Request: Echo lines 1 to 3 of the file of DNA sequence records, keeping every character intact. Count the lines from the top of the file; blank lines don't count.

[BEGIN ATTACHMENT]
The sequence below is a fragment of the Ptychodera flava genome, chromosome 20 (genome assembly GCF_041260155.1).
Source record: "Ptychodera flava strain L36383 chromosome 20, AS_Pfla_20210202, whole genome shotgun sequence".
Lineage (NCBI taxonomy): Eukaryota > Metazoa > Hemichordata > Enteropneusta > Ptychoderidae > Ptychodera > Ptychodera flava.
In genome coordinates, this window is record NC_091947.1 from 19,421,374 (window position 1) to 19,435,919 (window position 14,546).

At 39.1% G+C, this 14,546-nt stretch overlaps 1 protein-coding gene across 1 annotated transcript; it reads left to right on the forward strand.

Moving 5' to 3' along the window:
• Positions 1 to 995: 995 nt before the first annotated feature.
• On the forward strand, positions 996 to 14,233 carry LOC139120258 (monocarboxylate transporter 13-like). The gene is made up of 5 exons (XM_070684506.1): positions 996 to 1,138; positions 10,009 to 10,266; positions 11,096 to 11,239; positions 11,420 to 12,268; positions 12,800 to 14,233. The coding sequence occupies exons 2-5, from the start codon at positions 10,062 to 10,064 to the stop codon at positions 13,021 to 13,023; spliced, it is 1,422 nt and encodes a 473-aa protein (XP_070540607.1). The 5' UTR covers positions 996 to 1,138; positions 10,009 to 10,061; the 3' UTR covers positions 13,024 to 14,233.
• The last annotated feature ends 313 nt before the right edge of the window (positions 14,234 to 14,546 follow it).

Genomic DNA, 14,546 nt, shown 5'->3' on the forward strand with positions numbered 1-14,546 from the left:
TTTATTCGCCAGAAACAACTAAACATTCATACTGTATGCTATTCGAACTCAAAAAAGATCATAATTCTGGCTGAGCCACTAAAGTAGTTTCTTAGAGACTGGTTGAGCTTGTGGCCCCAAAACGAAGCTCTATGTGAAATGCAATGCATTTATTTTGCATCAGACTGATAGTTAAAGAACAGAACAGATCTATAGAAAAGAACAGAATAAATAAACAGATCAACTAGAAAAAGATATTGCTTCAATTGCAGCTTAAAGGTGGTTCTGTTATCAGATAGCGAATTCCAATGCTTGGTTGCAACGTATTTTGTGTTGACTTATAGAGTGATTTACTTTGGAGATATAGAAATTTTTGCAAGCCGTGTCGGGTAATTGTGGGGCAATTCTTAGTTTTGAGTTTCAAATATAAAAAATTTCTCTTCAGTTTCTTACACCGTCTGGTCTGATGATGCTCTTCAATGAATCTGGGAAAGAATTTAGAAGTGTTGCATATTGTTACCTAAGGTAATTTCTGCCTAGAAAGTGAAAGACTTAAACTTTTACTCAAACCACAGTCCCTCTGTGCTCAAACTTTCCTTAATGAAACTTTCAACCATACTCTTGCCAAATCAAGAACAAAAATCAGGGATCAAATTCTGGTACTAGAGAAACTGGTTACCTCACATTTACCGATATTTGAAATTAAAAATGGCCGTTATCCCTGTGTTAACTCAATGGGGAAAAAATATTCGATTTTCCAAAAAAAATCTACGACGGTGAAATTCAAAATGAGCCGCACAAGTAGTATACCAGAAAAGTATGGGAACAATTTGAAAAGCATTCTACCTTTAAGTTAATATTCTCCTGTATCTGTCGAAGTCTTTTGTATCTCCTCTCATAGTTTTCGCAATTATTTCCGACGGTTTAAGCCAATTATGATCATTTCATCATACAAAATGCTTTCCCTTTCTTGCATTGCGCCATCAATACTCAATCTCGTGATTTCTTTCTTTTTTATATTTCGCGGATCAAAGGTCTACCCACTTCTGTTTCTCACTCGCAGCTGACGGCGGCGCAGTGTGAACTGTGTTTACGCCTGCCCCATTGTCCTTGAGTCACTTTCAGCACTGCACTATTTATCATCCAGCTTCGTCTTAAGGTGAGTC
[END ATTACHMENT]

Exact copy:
The sequence below is a fragment of the Ptychodera flava genome, chromosome 20 (genome assembly GCF_041260155.1).
Source record: "Ptychodera flava strain L36383 chromosome 20, AS_Pfla_20210202, whole genome shotgun sequence".
Lineage (NCBI taxonomy): Eukaryota > Metazoa > Hemichordata > Enteropneusta > Ptychoderidae > Ptychodera > Ptychodera flava.